There was not always agreement. Madeleine was uncomfortable with the doctrine of substitutionary atonement. For her, the idea that Jesus had to be punished by his Father for human beings to be forgiven signified what she called a "forensic" understanding of theology. "How could a loving God ever kill his Beloved Son?" she would ask. In the continuum of God's Love and Righteousness she came down squarely on the Love end of things. She also prayed that eventually "every knee will bow" to God, not just in submission but in adoration, that "no-one will finally be excluded from the party." She hoped that "no human being's rebellion could outlive the love of God," brought to this hope by her reading of George MacDonald's theology. We discussed this endlessly, for my part referencing C. S. Lewis' depiction of MacDonald in The Great Divorce. I guess I came to think: "Well, if universalism is a heresy, it's one I wish were true!"
Inevitably she came under attack from conservatives for her views. The Trojan Horse, a book presented at the Christian Bookseller's Convention back in the '70s, claimed that she was the thin edge of heterodoxy piercing the armor of orthodoxy. She responded with such a sweet spirit, disclaiming the traditionalist stereotype of her as a "New Ager" and refusing to respond in kind, that her opponents had nowhere to go. Her detractors, she felt, were drawing a circle that was exclusionary, while Jesus' circle drew her in. I never stopped feeling that we were in that circle together. The love of Christ bonded us.
Her birthday was November 29. Once when the date was approaching I asked Madeleine, "What would you like for your birthday?" To which she shot back immediately, "Go on a trip with me." We drove together through the Canadian Rockies, in awe at their vastness and beauty. In other years we traveled with our mutual friend Barbara Braver in England and Ireland, to Lindisfarne, and to Iona, the Holy Island off the Scottish coast where St. Columba and his followers found sanctuary in exile. On the narrow country lanes, hedges almost brushing the car on either side, Madeleine, sitting next to me as I steered along the "left" of the road, would often urge me, "More left-ish, Luci. More left-ish." "But Madeleine, I'm as far left as I can go! And as far right, too." This pretty much summed up our being drawn together to the centrality of our belief in God and of the Way of Christ, his strait and narrow, if you will.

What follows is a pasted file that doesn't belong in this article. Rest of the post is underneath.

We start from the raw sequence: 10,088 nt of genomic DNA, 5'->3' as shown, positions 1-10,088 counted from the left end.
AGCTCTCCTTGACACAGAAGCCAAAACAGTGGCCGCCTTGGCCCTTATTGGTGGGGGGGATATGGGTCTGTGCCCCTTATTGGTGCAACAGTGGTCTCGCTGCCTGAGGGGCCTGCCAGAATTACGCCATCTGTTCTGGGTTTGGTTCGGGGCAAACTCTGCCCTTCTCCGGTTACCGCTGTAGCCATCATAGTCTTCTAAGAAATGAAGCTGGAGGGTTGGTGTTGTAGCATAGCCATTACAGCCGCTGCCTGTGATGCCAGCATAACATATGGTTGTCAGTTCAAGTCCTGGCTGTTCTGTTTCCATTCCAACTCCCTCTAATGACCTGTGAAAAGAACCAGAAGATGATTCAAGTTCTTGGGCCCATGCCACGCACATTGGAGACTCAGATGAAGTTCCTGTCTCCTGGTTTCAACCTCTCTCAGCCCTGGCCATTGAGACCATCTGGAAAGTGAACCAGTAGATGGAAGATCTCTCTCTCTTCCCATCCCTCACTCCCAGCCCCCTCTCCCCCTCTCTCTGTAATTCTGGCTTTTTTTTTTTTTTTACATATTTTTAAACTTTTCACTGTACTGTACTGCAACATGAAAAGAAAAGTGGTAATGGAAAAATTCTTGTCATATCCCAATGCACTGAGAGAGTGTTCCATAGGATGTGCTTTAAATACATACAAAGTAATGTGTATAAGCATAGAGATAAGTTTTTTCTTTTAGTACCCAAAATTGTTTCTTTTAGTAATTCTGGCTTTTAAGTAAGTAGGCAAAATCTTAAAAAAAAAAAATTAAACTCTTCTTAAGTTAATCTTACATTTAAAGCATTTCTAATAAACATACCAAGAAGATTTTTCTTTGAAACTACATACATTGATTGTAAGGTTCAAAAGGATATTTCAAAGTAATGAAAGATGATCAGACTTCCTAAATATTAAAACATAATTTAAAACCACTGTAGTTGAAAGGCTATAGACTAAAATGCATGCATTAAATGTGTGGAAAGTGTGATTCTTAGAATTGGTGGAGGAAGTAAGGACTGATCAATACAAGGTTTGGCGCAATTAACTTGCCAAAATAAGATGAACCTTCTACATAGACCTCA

Madeleine and I both loved to trace words back to their origins. When the word "companion" came under scrutiny we realized that it referred to those who ate bread together. She observed that when feuding countries forged some kind of peace accord and shook hands for the cameras, it didn't mean much. But if they sat down to a meal together, with bread and salt, it spoke of something more profound. The Lord's Table, with Eucharistic bread and wine, was the feast that joined us together. We regularly walked to noon Eucharist at the Cathedral of St. John the Divine, a few blocks from Madeleine's home in Manhattan. And if the weather was too severe we'd stay indoors, thankful for God's presence in the fellowship of tuna sandwiches.
WinterSong, our first book compiled together, mingled our poems, essays, stories, and journal entries that reflected light into the dark period of the year weather-wise. Because we found praying together on the phone so helpful and meaningful, we then assembled A Prayer Book for Spiritual Friends, a collection of prayers "in two voices" that friends can pray together about themes of common interest. Finally came Friends for the Journey, which celebrated the commitment of friend to friend over many years. We called this a "trinitarian" friendship book, reflecting the way our common friendship with Barbara Braver, our fellow pilgrim to Iona and in faith, had enriched all our lives.
Madeleine's legacy is with us in her books, our memories, her friends and ours—an immense cloud of witnesses.
Luci Shaw is the author of many volumes of poetry and prose, including most recently Breath for the Bones: Art, Imagination, and Spirit—Reflections on Creativity and Faith (Thomas Nelson).
Copyright © 2008 by the author or Christianity Today/Books & Culture magazine.